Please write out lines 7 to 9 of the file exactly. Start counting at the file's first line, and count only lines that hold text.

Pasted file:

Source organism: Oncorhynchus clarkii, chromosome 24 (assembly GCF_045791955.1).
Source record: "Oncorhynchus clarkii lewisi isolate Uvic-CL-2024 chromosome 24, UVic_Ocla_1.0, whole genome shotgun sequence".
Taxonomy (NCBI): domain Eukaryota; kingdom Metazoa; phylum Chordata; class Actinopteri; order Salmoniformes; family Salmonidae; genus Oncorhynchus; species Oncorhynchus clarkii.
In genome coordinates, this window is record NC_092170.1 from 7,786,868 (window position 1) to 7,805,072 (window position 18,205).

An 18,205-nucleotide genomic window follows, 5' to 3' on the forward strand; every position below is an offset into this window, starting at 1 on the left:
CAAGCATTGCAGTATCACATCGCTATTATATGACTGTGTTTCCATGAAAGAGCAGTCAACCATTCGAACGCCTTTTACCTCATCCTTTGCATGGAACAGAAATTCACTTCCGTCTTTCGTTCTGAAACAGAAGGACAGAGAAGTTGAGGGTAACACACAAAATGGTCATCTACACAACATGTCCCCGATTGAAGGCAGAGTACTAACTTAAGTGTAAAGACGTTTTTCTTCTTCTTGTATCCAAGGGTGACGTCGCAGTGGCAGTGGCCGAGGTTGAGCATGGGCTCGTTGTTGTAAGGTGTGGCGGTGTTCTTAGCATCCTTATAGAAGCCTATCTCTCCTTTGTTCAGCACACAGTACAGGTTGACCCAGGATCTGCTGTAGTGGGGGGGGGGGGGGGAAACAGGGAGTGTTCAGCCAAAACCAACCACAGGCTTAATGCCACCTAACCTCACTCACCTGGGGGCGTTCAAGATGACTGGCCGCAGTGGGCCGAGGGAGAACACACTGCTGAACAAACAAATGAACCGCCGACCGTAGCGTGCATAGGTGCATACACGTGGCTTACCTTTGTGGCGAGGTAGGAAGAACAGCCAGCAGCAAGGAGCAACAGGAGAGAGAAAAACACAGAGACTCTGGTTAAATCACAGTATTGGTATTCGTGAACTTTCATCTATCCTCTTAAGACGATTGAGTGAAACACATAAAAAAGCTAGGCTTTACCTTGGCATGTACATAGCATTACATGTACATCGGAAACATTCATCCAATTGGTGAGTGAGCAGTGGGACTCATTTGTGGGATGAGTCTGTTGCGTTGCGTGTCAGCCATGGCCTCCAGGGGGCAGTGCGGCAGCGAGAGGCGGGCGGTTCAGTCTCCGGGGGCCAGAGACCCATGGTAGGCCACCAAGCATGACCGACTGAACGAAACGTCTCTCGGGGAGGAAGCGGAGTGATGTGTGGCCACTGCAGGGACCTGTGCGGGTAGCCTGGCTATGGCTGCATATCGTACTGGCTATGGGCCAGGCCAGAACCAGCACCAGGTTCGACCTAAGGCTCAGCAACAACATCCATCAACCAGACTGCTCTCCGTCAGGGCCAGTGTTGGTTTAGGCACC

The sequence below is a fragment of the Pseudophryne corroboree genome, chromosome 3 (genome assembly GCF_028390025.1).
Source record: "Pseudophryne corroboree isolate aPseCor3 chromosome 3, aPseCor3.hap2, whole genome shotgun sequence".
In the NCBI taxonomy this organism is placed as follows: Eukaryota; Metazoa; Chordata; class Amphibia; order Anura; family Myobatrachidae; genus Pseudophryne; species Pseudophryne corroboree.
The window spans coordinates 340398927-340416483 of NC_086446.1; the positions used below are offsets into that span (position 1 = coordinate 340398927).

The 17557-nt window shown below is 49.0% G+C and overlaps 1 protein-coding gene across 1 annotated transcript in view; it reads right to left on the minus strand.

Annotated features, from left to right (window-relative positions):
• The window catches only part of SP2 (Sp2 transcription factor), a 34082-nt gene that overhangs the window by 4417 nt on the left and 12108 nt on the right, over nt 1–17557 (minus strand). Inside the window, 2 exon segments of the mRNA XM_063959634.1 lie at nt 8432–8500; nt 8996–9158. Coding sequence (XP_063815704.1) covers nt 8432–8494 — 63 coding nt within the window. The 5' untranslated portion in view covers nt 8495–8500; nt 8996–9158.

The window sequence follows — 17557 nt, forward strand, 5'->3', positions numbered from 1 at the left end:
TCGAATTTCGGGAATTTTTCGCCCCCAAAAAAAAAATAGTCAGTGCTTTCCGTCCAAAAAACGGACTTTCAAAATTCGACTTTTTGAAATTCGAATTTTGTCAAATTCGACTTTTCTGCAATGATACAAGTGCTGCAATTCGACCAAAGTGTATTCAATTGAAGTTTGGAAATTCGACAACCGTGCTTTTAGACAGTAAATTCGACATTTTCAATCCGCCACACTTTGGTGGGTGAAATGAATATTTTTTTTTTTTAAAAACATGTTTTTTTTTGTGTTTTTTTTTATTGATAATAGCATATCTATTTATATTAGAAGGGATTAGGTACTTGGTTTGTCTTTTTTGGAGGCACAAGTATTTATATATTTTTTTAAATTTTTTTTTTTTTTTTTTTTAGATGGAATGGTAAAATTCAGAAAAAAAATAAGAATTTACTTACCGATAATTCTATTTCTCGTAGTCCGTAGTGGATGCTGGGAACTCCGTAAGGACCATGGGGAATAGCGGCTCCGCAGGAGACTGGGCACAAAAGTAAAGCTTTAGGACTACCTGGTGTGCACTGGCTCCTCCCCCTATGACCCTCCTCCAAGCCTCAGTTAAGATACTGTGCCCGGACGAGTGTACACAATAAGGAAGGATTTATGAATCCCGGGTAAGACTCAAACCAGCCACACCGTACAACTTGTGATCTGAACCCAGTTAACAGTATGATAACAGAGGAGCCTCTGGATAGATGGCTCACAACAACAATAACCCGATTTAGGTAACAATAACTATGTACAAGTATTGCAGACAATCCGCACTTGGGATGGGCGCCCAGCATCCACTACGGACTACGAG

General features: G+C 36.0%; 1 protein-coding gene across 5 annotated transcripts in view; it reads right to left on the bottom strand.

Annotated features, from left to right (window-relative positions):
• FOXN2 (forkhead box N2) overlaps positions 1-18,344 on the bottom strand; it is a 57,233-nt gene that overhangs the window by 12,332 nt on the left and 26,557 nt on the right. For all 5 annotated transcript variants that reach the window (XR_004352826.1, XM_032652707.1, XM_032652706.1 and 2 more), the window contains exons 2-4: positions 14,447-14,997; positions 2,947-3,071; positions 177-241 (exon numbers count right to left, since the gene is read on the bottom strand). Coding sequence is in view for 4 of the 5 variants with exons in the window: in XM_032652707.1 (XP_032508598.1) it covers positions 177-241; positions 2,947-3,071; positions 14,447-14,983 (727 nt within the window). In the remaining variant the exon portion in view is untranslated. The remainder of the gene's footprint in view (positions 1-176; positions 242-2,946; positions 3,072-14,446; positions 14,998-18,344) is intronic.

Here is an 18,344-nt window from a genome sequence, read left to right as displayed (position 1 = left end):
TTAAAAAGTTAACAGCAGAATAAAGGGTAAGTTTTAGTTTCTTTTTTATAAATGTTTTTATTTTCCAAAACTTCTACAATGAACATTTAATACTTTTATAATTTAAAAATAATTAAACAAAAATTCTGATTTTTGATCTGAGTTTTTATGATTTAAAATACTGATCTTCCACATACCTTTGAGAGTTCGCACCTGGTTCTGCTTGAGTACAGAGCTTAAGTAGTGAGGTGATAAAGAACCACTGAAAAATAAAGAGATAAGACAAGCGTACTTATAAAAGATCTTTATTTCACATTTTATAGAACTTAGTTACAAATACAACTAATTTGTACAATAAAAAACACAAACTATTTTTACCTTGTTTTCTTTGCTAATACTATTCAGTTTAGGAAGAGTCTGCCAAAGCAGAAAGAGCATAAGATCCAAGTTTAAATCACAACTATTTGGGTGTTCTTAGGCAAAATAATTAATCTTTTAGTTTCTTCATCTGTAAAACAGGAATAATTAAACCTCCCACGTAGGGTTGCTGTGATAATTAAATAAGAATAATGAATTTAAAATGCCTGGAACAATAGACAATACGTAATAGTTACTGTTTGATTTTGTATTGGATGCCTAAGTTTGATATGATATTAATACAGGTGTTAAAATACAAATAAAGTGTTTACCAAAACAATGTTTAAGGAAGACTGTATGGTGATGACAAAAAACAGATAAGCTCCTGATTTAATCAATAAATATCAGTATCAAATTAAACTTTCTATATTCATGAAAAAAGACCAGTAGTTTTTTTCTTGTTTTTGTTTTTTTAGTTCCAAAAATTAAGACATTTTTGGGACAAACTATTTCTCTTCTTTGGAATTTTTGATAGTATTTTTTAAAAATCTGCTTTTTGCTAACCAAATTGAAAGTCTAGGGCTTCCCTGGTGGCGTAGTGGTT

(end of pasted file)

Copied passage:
The sequence below is a fragment of the Pseudophryne corroboree genome, chromosome 3 (genome assembly GCF_028390025.1).
Source record: "Pseudophryne corroboree isolate aPseCor3 chromosome 3, aPseCor3.hap2, whole genome shotgun sequence".
In the NCBI taxonomy this organism is placed as follows: Eukaryota; Metazoa; Chordata; class Amphibia; order Anura; family Myobatrachidae; genus Pseudophryne; species Pseudophryne corroboree.